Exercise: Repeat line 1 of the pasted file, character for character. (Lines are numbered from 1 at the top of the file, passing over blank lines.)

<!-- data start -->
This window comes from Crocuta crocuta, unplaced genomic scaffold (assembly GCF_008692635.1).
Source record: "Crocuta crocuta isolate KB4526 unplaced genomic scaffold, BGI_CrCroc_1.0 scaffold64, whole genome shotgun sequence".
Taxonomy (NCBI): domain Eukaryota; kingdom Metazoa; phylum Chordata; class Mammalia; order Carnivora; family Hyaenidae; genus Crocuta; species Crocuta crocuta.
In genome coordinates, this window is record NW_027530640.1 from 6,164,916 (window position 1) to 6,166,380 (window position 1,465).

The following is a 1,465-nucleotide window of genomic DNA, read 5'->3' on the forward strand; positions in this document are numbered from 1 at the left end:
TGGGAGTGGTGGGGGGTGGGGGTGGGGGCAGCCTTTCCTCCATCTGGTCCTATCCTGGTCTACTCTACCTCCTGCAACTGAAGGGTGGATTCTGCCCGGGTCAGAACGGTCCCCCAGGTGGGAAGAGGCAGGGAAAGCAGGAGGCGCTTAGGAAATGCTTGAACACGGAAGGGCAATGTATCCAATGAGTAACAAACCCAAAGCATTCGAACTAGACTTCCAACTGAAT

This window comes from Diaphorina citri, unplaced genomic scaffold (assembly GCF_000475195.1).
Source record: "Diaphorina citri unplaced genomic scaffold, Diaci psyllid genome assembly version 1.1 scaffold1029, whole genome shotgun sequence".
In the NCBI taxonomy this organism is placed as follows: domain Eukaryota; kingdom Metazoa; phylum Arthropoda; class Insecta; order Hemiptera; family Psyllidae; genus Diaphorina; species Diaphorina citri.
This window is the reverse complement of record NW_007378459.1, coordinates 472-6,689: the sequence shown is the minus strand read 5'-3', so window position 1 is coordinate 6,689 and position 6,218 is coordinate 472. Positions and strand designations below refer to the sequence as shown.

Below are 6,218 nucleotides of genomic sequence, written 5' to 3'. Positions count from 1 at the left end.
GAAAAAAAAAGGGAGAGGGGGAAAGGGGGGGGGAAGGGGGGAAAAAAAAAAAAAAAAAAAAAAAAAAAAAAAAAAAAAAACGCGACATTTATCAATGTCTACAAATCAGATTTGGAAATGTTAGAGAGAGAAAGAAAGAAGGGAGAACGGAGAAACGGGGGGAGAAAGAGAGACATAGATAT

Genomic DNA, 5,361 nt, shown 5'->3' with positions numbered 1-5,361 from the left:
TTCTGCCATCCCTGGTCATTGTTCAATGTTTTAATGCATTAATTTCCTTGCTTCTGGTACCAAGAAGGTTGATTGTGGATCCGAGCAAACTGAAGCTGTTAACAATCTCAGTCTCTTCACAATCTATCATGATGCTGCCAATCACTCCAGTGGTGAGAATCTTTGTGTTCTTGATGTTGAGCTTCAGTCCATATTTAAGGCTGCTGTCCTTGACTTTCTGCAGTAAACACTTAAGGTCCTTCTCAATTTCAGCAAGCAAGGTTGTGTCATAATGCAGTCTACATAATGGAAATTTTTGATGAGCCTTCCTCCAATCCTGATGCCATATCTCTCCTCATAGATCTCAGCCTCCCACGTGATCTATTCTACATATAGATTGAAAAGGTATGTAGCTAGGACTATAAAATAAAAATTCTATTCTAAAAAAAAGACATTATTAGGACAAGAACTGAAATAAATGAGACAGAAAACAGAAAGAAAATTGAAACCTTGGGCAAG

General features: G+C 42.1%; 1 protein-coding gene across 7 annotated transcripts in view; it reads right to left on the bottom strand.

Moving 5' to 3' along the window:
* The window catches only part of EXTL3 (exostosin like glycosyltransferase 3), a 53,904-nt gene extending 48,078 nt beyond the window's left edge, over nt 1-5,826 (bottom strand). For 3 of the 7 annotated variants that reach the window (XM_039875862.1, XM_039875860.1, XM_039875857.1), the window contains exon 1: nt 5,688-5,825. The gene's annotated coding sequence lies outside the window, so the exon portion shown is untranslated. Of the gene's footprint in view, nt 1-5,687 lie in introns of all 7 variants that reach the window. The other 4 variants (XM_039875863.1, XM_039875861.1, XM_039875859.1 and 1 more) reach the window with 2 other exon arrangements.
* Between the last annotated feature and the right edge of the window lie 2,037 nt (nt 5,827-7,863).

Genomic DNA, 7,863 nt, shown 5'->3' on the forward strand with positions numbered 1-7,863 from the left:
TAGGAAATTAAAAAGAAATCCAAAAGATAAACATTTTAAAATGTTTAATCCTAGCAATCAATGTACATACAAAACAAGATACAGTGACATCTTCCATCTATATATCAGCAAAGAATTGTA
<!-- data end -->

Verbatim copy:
This window comes from Crocuta crocuta, unplaced genomic scaffold (assembly GCF_008692635.1).